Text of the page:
In general it is quite hard to compare salary figures between different locations, so I do it with a simple method that gives me at least a rough approximation. The biggest unknown is the amount of taxes a state is gonna take, so I just compare gross salaries per year. This is not as bad an approximation as it may appear at first sight, because we really do (or should) work everywhere for ourselves and for the place we live in. Taxes are the means by which such a social collaboration is done, and to higher taxes usually correspond higher service levels.

Then all I do is a simple proportion like this:

from which I get this formula:

Now, here / there is a factor that takes into account differences in cost of living between those locations, so I usually go to and use the percentage on the line that reads “Consumer Prices Including Rent”. Sometimes that info is not available, and it gets complicated.

As an example of how this would work in practice, let’s see how much they will be really paying me in San Francisco, California, for a Senior Rails Developer position. According to, offered salaries in San Francisco for such a job are about 124000 USD gross a year, and according to, Consumer Prices Including Rent in San Francisco, CA are 44.62% higher than in Barcelona. Thus

3scale offered me a salary which is 22% lower than the average in San Francisco. Instead my last Rails job was eighty thousands dollars gross a year, working as a contractor. That converted to a salary of sixty thousands euros gross a year, and they were really that much because I worked remotely from Barcelona. Still 3scale’s offer was quite interesting, because in Barcelona only a fourth of all programmers seems to get a salary of more than thirty three thousands euros gross a year.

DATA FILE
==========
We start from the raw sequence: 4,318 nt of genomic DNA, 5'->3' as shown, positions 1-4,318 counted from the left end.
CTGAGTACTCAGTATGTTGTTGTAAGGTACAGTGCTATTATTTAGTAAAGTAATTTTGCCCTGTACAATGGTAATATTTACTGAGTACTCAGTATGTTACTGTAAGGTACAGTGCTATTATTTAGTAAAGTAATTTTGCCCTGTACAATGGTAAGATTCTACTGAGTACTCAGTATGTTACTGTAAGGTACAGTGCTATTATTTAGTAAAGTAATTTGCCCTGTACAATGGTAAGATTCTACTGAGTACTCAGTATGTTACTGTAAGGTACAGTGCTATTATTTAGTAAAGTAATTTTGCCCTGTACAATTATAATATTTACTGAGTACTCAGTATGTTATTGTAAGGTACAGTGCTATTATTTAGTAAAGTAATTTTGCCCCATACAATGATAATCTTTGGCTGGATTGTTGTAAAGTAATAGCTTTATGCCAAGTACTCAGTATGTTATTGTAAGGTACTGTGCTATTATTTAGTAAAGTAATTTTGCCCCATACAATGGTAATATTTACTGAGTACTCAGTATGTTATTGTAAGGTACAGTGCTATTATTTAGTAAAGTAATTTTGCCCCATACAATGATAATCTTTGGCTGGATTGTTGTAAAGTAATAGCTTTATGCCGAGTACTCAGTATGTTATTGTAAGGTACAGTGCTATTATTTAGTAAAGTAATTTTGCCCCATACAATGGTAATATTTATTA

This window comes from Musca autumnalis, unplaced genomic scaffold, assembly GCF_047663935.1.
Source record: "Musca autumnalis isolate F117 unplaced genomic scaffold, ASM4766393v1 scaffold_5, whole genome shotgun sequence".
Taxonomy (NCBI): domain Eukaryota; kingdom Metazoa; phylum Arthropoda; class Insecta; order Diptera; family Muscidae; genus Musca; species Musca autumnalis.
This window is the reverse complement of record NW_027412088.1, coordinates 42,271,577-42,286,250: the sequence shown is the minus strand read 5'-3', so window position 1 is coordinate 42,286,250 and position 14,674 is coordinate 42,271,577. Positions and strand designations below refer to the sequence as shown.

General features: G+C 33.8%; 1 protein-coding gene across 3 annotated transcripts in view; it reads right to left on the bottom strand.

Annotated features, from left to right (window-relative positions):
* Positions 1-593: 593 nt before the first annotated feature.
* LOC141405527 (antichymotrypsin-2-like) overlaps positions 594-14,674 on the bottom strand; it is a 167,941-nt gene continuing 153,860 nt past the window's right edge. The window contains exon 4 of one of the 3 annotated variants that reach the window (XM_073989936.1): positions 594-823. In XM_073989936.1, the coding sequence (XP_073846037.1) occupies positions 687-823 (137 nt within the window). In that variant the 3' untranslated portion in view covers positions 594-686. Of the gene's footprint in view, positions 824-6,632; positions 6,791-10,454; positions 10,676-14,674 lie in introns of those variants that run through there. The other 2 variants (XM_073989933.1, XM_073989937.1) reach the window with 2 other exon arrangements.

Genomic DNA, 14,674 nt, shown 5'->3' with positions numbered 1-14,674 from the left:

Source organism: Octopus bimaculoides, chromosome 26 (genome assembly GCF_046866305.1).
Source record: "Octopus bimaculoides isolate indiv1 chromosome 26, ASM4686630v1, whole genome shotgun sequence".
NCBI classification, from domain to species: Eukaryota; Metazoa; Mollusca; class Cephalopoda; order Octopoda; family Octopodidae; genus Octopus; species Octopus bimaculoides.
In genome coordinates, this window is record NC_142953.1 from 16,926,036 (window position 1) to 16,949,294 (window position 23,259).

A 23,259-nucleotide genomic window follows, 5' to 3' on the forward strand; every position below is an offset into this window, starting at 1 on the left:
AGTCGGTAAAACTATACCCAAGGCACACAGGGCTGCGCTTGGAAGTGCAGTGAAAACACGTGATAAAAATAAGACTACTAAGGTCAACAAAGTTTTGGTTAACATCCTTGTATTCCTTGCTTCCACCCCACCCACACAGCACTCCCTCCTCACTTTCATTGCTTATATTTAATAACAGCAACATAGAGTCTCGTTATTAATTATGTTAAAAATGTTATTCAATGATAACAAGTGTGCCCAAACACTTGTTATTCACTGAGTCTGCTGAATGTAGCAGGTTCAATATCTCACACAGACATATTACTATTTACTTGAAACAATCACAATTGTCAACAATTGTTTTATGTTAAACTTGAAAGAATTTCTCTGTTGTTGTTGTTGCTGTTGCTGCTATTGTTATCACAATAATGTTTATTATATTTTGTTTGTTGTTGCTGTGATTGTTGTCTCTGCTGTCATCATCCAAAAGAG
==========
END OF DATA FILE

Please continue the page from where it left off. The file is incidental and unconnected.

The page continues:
Kids playing Lego
Pair programming in Rails (once in a lifetime chance to do it with a girl)

Another interesting bit of that interview was that the recruiter (i.e. the boss) openly underrated Rails programmers. He compared them to kids playing Lego. I don’t share that point of view at all. In fact, not only I wished to play Lego as a child had I had any chance (they were so expensive), but also programming Rails is much more fun (no girls, though).

The sad thing is that Rails strives to make web building so easy that companies often hire not so good programmers and get some good results nonetheless. Of course they also unknowingly increase the technical debt of their applications. In fact, while in a Lego piece there is only its interface (plastic, color and size), both Rails magic and gems hide entire philosophies. And you should understand all of them before using them. Even if they work as expected, even if we only interface with them, in reality we should not only know what they do but also understand how they do it.

Any fool can know. The point is to understand.
― Albert Einstein

However, I must admit I have a similar prejudice with respect to Ruby. I think many Ruby programs work by chance, and that is almost inherent to the language. With PHP and JavaScript it’s not the same, because they are much more WYSIWYG than Ruby. Not only a single word in a Ruby snippet can be one of many different things (a variable, a call to a method of self, a call to a global method; a class, a module) but you also can never be really sure that the code you see into a class is all there will be into it at execution time. Don’t get me wrong: I love this powerful language, but I doubt many Ruby programmers are even aware of the blades, let alone how to shave without bleeding.